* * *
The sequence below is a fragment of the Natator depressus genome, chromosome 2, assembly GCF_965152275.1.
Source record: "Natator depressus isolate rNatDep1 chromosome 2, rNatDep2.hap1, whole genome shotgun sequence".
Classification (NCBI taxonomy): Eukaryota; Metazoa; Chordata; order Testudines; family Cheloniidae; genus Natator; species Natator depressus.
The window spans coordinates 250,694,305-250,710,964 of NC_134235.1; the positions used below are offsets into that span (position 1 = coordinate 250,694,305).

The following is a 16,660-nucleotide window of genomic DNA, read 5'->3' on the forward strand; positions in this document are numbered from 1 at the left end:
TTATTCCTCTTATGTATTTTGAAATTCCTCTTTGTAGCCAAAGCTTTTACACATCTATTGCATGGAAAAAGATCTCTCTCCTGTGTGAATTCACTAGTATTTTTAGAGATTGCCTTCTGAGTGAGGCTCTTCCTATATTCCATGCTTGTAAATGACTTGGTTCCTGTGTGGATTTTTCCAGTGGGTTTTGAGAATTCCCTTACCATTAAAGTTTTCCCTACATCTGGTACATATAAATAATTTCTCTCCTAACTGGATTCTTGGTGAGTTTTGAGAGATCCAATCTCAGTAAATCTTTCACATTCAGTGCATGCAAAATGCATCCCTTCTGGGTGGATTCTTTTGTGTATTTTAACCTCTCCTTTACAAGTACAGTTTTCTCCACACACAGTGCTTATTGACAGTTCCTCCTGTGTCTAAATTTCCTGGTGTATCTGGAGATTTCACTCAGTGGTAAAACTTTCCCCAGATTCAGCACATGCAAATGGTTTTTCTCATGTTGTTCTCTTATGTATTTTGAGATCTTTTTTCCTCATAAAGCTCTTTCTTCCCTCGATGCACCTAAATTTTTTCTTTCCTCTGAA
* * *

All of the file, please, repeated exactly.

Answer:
The sequence below is a fragment of the Natator depressus genome, chromosome 2, assembly GCF_965152275.1.
Source record: "Natator depressus isolate rNatDep1 chromosome 2, rNatDep2.hap1, whole genome shotgun sequence".
Classification (NCBI taxonomy): Eukaryota; Metazoa; Chordata; order Testudines; family Cheloniidae; genus Natator; species Natator depressus.
The window spans coordinates 250,694,305-250,710,964 of NC_134235.1; the positions used below are offsets into that span (position 1 = coordinate 250,694,305).

The following is a 16,660-nucleotide window of genomic DNA, read 5'->3' on the forward strand; positions in this document are numbered from 1 at the left end:
TTATTCCTCTTATGTATTTTGAAATTCCTCTTTGTAGCCAAAGCTTTTACACATCTATTGCATGGAAAAAGATCTCTCTCCTGTGTGAATTCACTAGTATTTTTAGAGATTGCCTTCTGAGTGAGGCTCTTCCTATATTCCATGCTTGTAAATGACTTGGTTCCTGTGTGGATTTTTCCAGTGGGTTTTGAGAATTCCCTTACCATTAAAGTTTTCCCTACATCTGGTACATATAAATAATTTCTCTCCTAACTGGATTCTTGGTGAGTTTTGAGAGATCCAATCTCAGTAAATCTTTCACATTCAGTGCATGCAAAATGCATCCCTTCTGGGTGGATTCTTTTGTGTATTTTAACCTCTCCTTTACAAGTACAGTTTTCTCCACACACAGTGCTTATTGACAGTTCCTCCTGTGTCTAAATTTCCTGGTGTATCTGGAGATTTCACTCAGTGGTAAAACTTTCCCCAGATTCAGCACATGCAAATGGTTTTTCTCATGTTGTTCTCTTATGTATTTTGAGATCTTTTTTCCTCATAAAGCTCTTTCTTCCCTCGATGCACCTAAATTTTTTCTTTCCTCTGAA